Monday. She will be interred in the
church-yard of the first Presbyterian
church. Here are buried Mrs. Howe's
father, Jos. Ruggles Wilson, aftd her
mother, Jessie Wilson-. Here also lie
her husband, Dr., George W. Howe, a
I distinguished physician of this state
and a small -daugnter.
Mrs. Howe - spent part of her girl
hood and much of her married life in
Columbia, and is well .known -to the
older citizens. President and Mrs.
Wilson will accompany the body here,
leaving Columbia on .the return trip
at 6:15 p. m. Dr. Cary T. Grayson will
Navy Department Charges Its
Official Documents Thus j
Washington, Sept. , .16. Direct
charges that official navy mail from
Shanghai to Washington was opened
by the British censor at Vancouver,
B. C., were-made by the navy depart-
ment tnis atternoon. it was stated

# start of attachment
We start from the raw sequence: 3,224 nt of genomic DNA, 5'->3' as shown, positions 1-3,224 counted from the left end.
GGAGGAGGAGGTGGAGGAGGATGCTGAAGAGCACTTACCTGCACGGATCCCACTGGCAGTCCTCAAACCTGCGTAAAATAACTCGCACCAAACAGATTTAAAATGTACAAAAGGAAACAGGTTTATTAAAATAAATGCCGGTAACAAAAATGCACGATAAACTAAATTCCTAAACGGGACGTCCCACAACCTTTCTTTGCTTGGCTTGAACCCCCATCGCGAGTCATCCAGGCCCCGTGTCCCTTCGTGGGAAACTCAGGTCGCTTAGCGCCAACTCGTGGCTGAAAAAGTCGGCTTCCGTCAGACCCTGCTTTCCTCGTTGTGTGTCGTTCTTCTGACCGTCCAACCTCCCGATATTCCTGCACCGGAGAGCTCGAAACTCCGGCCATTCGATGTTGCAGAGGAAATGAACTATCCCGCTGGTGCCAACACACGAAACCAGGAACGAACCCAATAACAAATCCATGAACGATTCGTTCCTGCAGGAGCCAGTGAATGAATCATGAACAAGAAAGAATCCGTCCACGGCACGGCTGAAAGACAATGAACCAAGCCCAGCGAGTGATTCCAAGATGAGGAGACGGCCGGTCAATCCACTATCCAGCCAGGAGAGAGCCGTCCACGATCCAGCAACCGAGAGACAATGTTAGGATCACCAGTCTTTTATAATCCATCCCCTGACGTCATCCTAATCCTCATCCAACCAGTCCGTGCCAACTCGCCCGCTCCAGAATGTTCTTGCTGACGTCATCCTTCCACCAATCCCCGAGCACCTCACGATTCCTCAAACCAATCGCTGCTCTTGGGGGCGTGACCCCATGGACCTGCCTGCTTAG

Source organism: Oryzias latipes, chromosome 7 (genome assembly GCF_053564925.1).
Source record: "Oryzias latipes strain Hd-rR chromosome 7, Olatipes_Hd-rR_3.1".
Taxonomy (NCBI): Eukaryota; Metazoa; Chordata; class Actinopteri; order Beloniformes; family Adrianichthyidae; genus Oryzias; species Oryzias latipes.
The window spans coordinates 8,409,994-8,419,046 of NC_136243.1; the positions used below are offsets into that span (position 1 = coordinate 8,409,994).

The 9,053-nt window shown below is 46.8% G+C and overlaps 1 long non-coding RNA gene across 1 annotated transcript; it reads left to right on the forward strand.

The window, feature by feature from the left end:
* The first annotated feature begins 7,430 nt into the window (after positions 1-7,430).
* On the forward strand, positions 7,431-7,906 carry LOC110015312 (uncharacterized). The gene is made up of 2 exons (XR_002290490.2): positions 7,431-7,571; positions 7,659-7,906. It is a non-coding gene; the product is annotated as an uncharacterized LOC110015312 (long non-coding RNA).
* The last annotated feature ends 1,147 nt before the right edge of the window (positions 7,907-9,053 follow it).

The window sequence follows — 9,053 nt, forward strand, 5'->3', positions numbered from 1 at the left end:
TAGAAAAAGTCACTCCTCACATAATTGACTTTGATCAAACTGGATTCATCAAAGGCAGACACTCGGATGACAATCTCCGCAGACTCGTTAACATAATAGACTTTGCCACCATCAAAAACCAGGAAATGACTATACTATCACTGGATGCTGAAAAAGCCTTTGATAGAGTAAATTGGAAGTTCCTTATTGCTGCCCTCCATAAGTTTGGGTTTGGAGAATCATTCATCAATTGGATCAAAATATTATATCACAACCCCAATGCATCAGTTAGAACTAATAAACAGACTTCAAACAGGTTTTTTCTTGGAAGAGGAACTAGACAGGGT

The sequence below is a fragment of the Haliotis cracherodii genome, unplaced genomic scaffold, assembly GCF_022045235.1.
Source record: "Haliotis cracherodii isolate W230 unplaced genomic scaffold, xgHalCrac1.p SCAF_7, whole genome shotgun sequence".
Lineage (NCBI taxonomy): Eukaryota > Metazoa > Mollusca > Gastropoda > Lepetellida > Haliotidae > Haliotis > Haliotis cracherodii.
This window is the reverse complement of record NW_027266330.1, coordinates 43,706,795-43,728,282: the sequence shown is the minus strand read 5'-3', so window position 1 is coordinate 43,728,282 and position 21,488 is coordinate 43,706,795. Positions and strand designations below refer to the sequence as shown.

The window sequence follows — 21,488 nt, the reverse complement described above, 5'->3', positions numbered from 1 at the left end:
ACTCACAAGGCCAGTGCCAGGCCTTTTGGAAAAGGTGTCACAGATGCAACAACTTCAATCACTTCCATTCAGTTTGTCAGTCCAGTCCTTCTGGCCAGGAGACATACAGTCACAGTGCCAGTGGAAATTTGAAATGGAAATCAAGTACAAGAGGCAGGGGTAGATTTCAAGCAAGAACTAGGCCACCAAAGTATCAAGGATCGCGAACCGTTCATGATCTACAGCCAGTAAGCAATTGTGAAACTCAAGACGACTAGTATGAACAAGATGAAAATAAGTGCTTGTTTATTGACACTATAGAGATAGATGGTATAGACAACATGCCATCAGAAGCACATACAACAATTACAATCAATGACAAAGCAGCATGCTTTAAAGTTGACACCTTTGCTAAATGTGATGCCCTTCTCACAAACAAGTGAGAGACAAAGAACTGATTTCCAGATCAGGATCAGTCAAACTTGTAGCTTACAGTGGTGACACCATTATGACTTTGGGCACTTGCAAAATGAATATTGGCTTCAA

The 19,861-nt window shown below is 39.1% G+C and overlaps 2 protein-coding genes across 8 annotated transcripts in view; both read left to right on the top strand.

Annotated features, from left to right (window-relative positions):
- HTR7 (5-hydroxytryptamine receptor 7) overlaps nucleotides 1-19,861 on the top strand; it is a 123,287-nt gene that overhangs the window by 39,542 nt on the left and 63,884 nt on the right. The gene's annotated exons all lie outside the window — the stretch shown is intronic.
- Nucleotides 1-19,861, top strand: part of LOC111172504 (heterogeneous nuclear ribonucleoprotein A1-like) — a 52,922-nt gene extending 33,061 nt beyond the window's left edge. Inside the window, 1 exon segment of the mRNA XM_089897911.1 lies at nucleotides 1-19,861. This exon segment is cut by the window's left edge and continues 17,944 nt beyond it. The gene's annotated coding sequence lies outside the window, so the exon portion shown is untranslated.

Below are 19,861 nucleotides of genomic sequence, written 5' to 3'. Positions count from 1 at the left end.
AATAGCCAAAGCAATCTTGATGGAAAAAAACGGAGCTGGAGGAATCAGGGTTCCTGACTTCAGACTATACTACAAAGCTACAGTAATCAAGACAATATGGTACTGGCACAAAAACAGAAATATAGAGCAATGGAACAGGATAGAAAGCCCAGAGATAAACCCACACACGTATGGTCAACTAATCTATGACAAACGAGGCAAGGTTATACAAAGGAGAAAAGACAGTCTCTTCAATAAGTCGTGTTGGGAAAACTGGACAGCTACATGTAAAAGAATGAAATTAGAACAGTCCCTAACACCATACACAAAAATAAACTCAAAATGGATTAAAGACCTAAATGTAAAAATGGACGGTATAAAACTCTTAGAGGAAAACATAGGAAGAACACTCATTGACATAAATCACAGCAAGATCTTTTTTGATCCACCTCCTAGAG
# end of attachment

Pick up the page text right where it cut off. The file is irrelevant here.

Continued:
t&at the envelopes opened bore tbe
unmistakable seal, of the United
States Navy. What action will be tak
en has, not yet been decided, but the ',
case probably will. he laid before the
State Department for protest to 'the
British ebvernment. . !
On account of th interference with
American mails to the Orient by the
Canadian' censor the post . office department-
recently decided that no
more; mail, -would be dispatched by
way of Vancouver. 7 -
!NEW BATTLESHIP : -
ARIZONA TO GO SEA
; Washington, Sept 16. The new baft
tleship Arizona, will be sent to sea
immediately after being commissioned
October 15,'. it was . announced at the
navy department today. The depart-;
' ment -wired today for the crew of the
' Memphis of which about 800 wiU'be
Available, to , report at New York for,
duty on the Arizona. .
Some of the Memphis' crew will go;